A point of controversy between composers and poets is repetition of lines, and Scott is no exception in this regard: he doesn’t like it.  If he’d wanted to repeat a phrase he would have done it.  However, after some discussion (and, I guess, after establishing some trust that the result would be good) he graciously allowed me some latitude in this matter, acknowledging that a song is different than a poem and sometimes the music needs a phrase to be repeated.  A well-known hymn that illustrates this point is God be with you till we meet again[2].  Remarkably, the whole 16 measure first verse and chorus consists of:

God be with you till we meet again at Jesus’ feet;

By his counsels guide, uphold you;

With his sheep securely fold you;

Basically, aside from the “God be with you” phrases, the unique content of each verse is a single rhyming couplet.  The rest of this one-and-a-half page hymn is filled out (with marvelous effect) by repetition and variation of a most significant phrase.

Ideally such repetition not only serves a musical need, but enhances the sense of the text as well.  I never repeat a phrase if (a) it doesn’t occur on a significant, repeat-worthy phrase and (b) it doesn’t work for every verse without major textual alterations.  Often it will be the last line that is repeated, but sometimes an inner line, as in The Laborer Is Worthy, where the third line is repeated.  In the case of this hymn, it adds a touch of irony (or perhaps appropriateness) in the first verse where the repeated phrase is, “It cannot be delayed”, thus delaying the end of the verse.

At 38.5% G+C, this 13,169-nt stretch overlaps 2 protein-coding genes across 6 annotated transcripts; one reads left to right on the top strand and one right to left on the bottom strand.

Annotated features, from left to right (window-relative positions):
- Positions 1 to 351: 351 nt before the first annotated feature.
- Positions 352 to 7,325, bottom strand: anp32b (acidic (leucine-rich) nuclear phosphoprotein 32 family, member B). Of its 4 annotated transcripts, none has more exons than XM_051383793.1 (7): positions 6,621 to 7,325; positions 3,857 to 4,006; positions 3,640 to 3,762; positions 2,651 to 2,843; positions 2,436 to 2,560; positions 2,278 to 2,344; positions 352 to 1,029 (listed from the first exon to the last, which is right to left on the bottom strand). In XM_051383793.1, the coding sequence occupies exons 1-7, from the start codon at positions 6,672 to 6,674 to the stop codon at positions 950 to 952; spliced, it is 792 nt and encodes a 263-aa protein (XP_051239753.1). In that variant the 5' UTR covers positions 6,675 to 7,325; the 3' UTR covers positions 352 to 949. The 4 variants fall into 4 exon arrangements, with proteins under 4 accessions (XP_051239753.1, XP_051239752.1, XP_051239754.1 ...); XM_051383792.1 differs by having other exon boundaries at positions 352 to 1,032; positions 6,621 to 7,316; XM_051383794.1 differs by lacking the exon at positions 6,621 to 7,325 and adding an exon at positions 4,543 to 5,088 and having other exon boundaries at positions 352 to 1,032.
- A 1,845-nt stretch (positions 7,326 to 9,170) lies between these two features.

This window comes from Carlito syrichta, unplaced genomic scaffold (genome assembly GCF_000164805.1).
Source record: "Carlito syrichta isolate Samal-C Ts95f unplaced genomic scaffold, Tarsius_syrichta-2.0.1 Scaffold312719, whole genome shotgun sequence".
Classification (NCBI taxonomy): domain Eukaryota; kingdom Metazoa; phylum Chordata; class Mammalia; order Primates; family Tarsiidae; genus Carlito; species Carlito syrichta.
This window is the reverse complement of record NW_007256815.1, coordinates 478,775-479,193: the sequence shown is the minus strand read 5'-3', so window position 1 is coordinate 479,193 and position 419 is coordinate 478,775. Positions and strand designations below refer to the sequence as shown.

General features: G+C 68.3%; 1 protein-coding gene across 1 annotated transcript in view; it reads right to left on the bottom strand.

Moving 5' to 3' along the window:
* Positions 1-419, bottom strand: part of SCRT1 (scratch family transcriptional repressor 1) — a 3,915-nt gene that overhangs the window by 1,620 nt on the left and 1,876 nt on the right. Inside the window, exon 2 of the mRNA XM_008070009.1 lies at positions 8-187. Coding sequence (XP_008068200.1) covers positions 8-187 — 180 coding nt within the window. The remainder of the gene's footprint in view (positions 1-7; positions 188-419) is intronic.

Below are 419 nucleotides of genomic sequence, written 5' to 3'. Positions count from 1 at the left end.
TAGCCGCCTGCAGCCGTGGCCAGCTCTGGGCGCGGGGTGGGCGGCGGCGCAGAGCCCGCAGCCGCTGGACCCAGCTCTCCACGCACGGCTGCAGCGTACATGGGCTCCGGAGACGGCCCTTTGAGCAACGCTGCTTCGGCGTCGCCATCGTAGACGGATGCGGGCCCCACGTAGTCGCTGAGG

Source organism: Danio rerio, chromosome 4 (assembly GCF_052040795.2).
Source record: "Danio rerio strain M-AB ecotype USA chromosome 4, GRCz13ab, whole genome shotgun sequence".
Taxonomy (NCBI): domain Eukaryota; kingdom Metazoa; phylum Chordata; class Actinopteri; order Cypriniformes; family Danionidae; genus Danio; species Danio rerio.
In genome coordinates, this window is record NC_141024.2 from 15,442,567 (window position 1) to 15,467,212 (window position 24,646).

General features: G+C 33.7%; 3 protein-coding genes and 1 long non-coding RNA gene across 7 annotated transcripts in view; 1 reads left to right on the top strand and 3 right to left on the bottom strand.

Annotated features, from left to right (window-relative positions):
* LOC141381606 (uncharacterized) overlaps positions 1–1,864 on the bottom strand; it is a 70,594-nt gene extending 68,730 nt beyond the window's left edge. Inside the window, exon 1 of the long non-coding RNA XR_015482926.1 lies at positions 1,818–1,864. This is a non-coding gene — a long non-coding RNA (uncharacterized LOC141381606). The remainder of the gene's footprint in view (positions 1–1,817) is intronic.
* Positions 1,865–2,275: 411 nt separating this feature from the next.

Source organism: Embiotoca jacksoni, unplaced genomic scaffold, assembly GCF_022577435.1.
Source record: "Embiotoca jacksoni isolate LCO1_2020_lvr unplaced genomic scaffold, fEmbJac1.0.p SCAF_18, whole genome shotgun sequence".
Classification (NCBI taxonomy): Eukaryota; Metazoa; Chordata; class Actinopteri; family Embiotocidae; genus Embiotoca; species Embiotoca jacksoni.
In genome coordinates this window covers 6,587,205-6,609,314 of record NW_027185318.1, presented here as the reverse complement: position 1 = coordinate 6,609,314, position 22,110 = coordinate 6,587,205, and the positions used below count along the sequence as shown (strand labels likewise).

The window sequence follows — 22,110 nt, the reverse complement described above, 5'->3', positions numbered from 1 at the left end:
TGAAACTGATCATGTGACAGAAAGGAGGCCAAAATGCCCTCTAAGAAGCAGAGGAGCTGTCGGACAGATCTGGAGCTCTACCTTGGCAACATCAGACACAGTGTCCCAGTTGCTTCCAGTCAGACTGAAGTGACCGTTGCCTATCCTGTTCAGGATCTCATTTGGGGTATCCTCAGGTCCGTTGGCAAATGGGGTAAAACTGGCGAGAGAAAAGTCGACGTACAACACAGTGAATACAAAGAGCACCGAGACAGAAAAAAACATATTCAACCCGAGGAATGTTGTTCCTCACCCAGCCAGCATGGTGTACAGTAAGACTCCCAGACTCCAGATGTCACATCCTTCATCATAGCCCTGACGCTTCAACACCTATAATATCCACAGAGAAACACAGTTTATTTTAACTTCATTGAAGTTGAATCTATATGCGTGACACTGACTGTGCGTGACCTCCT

from the Forword to Hymns of Light

[1] A side note: sometimes ambitious music directors will attempt such effects with the congregation, but I have learned that if you try anything too fancy the result will likely be confusion and frustration – or perhaps bemusement – in the congregation: just the opposite of what is wanted.  The hymn must serve the saints, not the other way around. Hymn singing must bring the peace and joy of the Spirit to the congregation.  Period.  Save the choral effects for the choir. (Indeed, promote, embrace, relish the choral effects with the choir!)

[2] God be with you till we meet again, Hymns, 152.

3 Comments

  1. Jacqui

    Not exactly related, but this reminds me that I’ve often wondered, with hymns like Let No Hands, did Card really write it with a random extra line at the end of the poem, or was it originally like a fifth line of the verses that you decided to extricate for musical purposes? I can’t think of any hymn book hymns that have an extra line like that…so I’ve often wondered who it came from.

    • Mark Mitchell

      It’s an interesting point – composers want to make endings special and the coda is a way to achieve this in a hymn. There aren’t any in our book with a tag like “Let No Hands” (although “That Easter Morn” comes close). There are some in the Primary Song Book though, like “Army of Helaman”.

      Card never wrote any of the repetitions in his texts — in fact at first he protested when I did that, but then decided that it was musically preferable and I could do as I pleased. On a couple of occasions I wrote text myself for a coda. For “Feed My Sheep” I inserted two whole lines! Of course, whenever I took any liberties with the text I passed it by the lyricist.